SERIAL: WHAT THE MARYLAND APPELLATE COURT DECISION ACTUALLY MEANS

Today the news outlets are all abuzz with news that Adnan Syed, the main character/suspect/protagonist/interviewee of the wildly popular podcast Serial had won his appeal. Or got one step closer to winning his appeal. Or something. Or maybe we’re not exactly sure what happened, because all the news outlets saw an appellate decision containing the words “Adnan Syed” and “remand” and “supplement the record” and rushed to judgment.

So let’s take a look at the Maryland Appellate Court’s actual decision, available here.

The Appellate Court takes pains to remind us all how we got here:

  1. Adnan Syed was convicted.
  2. He moved for a new trial, which was denied.
  3. He appealed his conviction, which was denied.
  4. He then filed a petition for a writ of certiorari regarding the denial of his appeal, which was denied.
  5. He filed a motion for post-conviction relief (not a direct appeal, but a collateral attack on his conviction), which was denied.
  6. He applied for leave (asked for permission) to appeal the denial of his motion for post-conviction relief, based on his attorney not contacting Asia McClain (his alibi witness), and for failing to pursue a plea offer.
  7. The Appellate Court then directed the prosecution to respond to his application for leave.
  8. Adnan Syed filed a supplement to his application for leave, where he requested that the Circuit Court conduct an evidentiary hearing on what Asia McClain would testify to had she been called as a witness.
  9. The Appellate Court granted Adnan Syed’s application for leave to appeal, and the parties filed their appellate briefs.

Today the Appellate Court issued a stay of the appeal (hit the pause button) and let Syed file a request with the Circuit Court to hear Asia McClain’s testimony in order to supplement the record.

This does not mean:

  1. Adnan Syed won his appeal.
  2. Asia McClain is going to testify.
  3. The Circuit Court has to let Adnan Syed put on Asia McClain’s testimony.

All it actually means is that the Appellate Court told the Circuit Court that it now has the discretion to “conduct any further proceedings it deems appropriate.” If that includes letting Adnan Syed’s attorneys proffer Asia McClain’s testimony, so be it.

Lawsplaining:

A bit of explanation may be in order: When an appellate court takes on a case it can only look at the materials in the record. The record is all the evidence and testimony that is put in front of the judge or jury at trial, as well as a transcript of everything that’s said to the judge by the lawyers in argument. Let’s say there’s a photograph that one party wanted to introduce into evidence, but didn’t bring it to the courthouse on the day of trial. On appeal the appellate court will act like it doesn’t know that photograph existed.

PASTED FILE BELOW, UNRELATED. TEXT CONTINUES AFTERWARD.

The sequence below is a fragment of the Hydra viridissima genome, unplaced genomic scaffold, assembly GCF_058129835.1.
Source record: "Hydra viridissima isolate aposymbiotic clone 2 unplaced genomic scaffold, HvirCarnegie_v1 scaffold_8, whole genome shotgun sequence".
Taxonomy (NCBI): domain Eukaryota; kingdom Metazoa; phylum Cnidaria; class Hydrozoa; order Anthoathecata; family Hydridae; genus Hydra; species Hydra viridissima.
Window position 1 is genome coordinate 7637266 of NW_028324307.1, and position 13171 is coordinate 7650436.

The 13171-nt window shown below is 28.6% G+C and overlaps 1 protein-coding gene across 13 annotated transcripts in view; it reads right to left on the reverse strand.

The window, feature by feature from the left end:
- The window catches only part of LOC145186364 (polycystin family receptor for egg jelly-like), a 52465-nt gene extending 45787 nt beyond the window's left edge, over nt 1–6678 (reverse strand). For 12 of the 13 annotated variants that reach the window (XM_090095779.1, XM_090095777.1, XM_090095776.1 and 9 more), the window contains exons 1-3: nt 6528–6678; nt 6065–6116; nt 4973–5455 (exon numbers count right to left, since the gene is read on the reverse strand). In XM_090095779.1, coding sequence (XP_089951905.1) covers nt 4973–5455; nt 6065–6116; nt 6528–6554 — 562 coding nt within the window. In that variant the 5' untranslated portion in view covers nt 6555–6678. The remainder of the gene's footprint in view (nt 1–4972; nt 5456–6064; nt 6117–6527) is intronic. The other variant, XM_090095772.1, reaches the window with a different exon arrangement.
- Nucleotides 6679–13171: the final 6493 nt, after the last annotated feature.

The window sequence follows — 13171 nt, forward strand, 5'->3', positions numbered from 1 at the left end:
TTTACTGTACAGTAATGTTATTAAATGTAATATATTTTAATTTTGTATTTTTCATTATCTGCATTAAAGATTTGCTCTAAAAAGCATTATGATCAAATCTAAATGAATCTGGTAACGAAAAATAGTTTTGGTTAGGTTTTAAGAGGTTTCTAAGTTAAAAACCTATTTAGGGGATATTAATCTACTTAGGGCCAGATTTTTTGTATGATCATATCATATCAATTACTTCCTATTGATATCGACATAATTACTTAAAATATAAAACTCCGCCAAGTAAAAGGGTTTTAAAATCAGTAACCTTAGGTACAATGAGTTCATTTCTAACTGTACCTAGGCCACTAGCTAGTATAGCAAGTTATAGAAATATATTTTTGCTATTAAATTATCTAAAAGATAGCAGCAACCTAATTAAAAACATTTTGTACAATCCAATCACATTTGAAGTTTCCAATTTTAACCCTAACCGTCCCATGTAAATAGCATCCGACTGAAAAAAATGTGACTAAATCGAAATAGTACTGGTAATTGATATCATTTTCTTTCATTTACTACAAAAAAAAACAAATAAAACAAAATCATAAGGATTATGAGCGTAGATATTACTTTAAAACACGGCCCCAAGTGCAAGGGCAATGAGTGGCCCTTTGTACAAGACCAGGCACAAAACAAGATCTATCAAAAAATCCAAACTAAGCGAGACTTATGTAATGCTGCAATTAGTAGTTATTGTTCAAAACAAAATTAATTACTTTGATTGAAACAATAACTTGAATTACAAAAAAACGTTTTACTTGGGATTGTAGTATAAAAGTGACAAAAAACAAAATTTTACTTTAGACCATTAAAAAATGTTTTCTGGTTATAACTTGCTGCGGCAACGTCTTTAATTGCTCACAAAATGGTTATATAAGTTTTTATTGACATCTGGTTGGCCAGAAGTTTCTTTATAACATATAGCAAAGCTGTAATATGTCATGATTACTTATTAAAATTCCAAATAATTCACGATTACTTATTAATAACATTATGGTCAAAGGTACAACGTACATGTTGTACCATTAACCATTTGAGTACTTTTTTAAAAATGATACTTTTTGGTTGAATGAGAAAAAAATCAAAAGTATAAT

Cases like Adnan Syed’s are a little different. The point of his appeal is that there’s some potential evidence – Asia McClain’s testimony – that was never investigated by his attorney or offered at trial, and because of that he got convicted. In order to consider the merits of his appeal, the appellate court will need to take a look at what Asia McClain would have actually said had she been called to testify.

Keep in mind, too, that cases like this are very hard to win for the convicted party. This is not a direct appeal of his conviction. The logic of this appeal works like this:

  1. Asia McClain was a potential alibi witness who was never contacted by Adnan’s attorneys.
  2. If the attorneys had contacted her, they would have realized she was an alibi witness.
  3. Because she was a potential alibi witness, the attorneys would have called her to testify at trial.
  4. If she testified at trial, she would have told the jury she remembered seeing Adnan around the time the murder took place.
  5. If the jury heard that testimony, they would have not found Adnan beyond and to the exclusion of every reasonable doubt.

Right now we have no idea what Asia McClain would have testified to, because she was never contacted, much less called to testify. What the Appellate Court did today allows the Circuit Court to potentially take her testimony and make it part of the record for appeal. But keep in mind that the Circuit Court doesn’t have to take her testimony – it has the discretion to just say no.

So don’t get too excited just yet, Serial fans. This case has a long way to go yet.